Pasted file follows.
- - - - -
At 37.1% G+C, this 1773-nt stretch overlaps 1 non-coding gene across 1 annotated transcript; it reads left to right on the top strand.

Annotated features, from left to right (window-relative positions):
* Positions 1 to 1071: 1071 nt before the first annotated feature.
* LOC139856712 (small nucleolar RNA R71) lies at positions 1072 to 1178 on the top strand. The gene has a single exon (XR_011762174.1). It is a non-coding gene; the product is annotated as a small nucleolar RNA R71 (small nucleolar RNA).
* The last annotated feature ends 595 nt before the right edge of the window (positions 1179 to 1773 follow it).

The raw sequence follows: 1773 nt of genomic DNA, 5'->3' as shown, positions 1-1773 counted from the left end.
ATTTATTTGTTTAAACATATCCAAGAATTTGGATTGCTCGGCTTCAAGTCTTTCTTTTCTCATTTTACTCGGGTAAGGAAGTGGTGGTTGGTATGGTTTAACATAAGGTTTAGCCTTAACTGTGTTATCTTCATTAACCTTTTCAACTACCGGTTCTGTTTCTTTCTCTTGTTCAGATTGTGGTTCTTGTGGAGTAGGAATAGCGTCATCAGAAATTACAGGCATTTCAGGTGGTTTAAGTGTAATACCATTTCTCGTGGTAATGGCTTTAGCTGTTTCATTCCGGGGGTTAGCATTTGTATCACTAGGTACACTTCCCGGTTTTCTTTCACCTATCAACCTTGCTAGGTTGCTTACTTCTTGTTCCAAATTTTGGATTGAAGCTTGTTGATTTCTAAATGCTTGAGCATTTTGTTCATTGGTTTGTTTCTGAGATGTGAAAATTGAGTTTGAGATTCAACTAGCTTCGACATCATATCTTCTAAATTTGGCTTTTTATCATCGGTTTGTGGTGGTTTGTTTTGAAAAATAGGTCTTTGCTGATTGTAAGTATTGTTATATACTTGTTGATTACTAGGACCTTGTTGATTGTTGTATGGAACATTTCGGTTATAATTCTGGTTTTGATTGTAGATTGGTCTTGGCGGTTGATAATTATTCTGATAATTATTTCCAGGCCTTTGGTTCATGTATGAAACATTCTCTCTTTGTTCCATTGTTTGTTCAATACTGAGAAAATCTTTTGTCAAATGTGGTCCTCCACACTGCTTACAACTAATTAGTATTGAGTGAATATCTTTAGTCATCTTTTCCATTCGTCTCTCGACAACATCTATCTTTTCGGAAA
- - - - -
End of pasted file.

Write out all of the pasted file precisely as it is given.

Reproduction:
At 37.1% G+C, this 1773-nt stretch overlaps 1 non-coding gene across 1 annotated transcript; it reads left to right on the top strand.

Annotated features, from left to right (window-relative positions):
* Positions 1 to 1071: 1071 nt before the first annotated feature.
* LOC139856712 (small nucleolar RNA R71) lies at positions 1072 to 1178 on the top strand. The gene has a single exon (XR_011762174.1). It is a non-coding gene; the product is annotated as a small nucleolar RNA R71 (small nucleolar RNA).
* The last annotated feature ends 595 nt before the right edge of the window (positions 1179 to 1773 follow it).

The raw sequence follows: 1773 nt of genomic DNA, 5'->3' as shown, positions 1-1773 counted from the left end.
ATTTATTTGTTTAAACATATCCAAGAATTTGGATTGCTCGGCTTCAAGTCTTTCTTTTCTCATTTTACTCGGGTAAGGAAGTGGTGGTTGGTATGGTTTAACATAAGGTTTAGCCTTAACTGTGTTATCTTCATTAACCTTTTCAACTACCGGTTCTGTTTCTTTCTCTTGTTCAGATTGTGGTTCTTGTGGAGTAGGAATAGCGTCATCAGAAATTACAGGCATTTCAGGTGGTTTAAGTGTAATACCATTTCTCGTGGTAATGGCTTTAGCTGTTTCATTCCGGGGGTTAGCATTTGTATCACTAGGTACACTTCCCGGTTTTCTTTCACCTATCAACCTTGCTAGGTTGCTTACTTCTTGTTCCAAATTTTGGATTGAAGCTTGTTGATTTCTAAATGCTTGAGCATTTTGTTCATTGGTTTGTTTCTGAGATGTGAAAATTGAGTTTGAGATTCAACTAGCTTCGACATCATATCTTCTAAATTTGGCTTTTTATCATCGGTTTGTGGTGGTTTGTTTTGAAAAATAGGTCTTTGCTGATTGTAAGTATTGTTATATACTTGTTGATTACTAGGACCTTGTTGATTGTTGTATGGAACATTTCGGTTATAATTCTGGTTTTGATTGTAGATTGGTCTTGGCGGTTGATAATTATTCTGATAATTATTTCCAGGCCTTTGGTTCATGTATGAAACATTCTCTCTTTGTTCCATTGTTTGTTCAATACTGAGAAAATCTTTTGTCAAATGTGGTCCTCCACACTGCTTACAACTAATTAGTATTGAGTGAATATCTTTAGTCATCTTTTCCATTCGTCTCTCGACAACATCTATCTTTTCGGAAA